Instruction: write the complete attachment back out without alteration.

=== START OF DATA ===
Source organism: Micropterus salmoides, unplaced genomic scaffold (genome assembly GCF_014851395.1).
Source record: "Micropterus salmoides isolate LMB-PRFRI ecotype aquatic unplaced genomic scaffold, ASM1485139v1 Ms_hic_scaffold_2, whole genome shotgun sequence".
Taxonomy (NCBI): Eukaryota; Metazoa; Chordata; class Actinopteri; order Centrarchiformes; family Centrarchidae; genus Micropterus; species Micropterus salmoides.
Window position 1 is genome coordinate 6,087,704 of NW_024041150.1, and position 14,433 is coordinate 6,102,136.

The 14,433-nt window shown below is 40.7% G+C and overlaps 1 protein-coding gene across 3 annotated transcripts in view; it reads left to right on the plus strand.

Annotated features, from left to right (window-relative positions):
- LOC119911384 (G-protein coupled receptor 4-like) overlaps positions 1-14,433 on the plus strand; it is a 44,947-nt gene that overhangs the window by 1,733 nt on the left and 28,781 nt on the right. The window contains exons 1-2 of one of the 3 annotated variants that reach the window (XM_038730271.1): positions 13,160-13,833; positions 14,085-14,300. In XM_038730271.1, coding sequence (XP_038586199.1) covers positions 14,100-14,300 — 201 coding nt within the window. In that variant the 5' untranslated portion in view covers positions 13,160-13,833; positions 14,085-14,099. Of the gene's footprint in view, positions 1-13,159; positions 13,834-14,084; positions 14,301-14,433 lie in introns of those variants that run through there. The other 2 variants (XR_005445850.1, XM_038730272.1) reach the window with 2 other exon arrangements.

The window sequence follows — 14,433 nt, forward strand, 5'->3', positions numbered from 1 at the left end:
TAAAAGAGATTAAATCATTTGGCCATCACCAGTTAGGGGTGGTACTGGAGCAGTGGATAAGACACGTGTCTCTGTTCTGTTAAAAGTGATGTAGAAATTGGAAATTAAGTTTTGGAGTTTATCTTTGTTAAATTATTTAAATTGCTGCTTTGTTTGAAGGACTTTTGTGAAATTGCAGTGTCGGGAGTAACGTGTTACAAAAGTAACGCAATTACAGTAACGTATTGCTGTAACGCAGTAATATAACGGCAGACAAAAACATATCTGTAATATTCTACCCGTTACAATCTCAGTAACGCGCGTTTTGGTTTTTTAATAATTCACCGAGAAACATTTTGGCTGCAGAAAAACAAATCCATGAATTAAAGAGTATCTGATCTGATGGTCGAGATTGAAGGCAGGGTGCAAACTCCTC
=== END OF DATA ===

Source organism: Micropterus salmoides, unplaced genomic scaffold (genome assembly GCF_014851395.1).
Source record: "Micropterus salmoides isolate LMB-PRFRI ecotype aquatic unplaced genomic scaffold, ASM1485139v1 Ms_hic_scaffold_2, whole genome shotgun sequence".
Taxonomy (NCBI): Eukaryota; Metazoa; Chordata; class Actinopteri; order Centrarchiformes; family Centrarchidae; genus Micropterus; species Micropterus salmoides.
Window position 1 is genome coordinate 6,087,704 of NW_024041150.1, and position 14,433 is coordinate 6,102,136.

The 14,433-nt window shown below is 40.7% G+C and overlaps 1 protein-coding gene across 3 annotated transcripts in view; it reads left to right on the plus strand.

Annotated features, from left to right (window-relative positions):
- LOC119911384 (G-protein coupled receptor 4-like) overlaps positions 1-14,433 on the plus strand; it is a 44,947-nt gene that overhangs the window by 1,733 nt on the left and 28,781 nt on the right. The window contains exons 1-2 of one of the 3 annotated variants that reach the window (XM_038730271.1): positions 13,160-13,833; positions 14,085-14,300. In XM_038730271.1, coding sequence (XP_038586199.1) covers positions 14,100-14,300 — 201 coding nt within the window. In that variant the 5' untranslated portion in view covers positions 13,160-13,833; positions 14,085-14,099. Of the gene's footprint in view, positions 1-13,159; positions 13,834-14,084; positions 14,301-14,433 lie in introns of those variants that run through there. The other 2 variants (XR_005445850.1, XM_038730272.1) reach the window with 2 other exon arrangements.

The window sequence follows — 14,433 nt, forward strand, 5'->3', positions numbered from 1 at the left end:
TAAAAGAGATTAAATCATTTGGCCATCACCAGTTAGGGGTGGTACTGGAGCAGTGGATAAGACACGTGTCTCTGTTCTGTTAAAAGTGATGTAGAAATTGGAAATTAAGTTTTGGAGTTTATCTTTGTTAAATTATTTAAATTGCTGCTTTGTTTGAAGGACTTTTGTGAAATTGCAGTGTCGGGAGTAACGTGTTACAAAAGTAACGCAATTACAGTAACGTATTGCTGTAACGCAGTAATATAACGGCAGACAAAAACATATCTGTAATATTCTACCCGTTACAATCTCAGTAACGCGCGTTTTGGTTTTTTAATAATTCACCGAGAAACATTTTGGCTGCAGAAAAACAAATCCATGAATTAAAGAGTATCTGATCTGATGGTCGAGATTGAAGGCAGGGTGCAAACTCCTC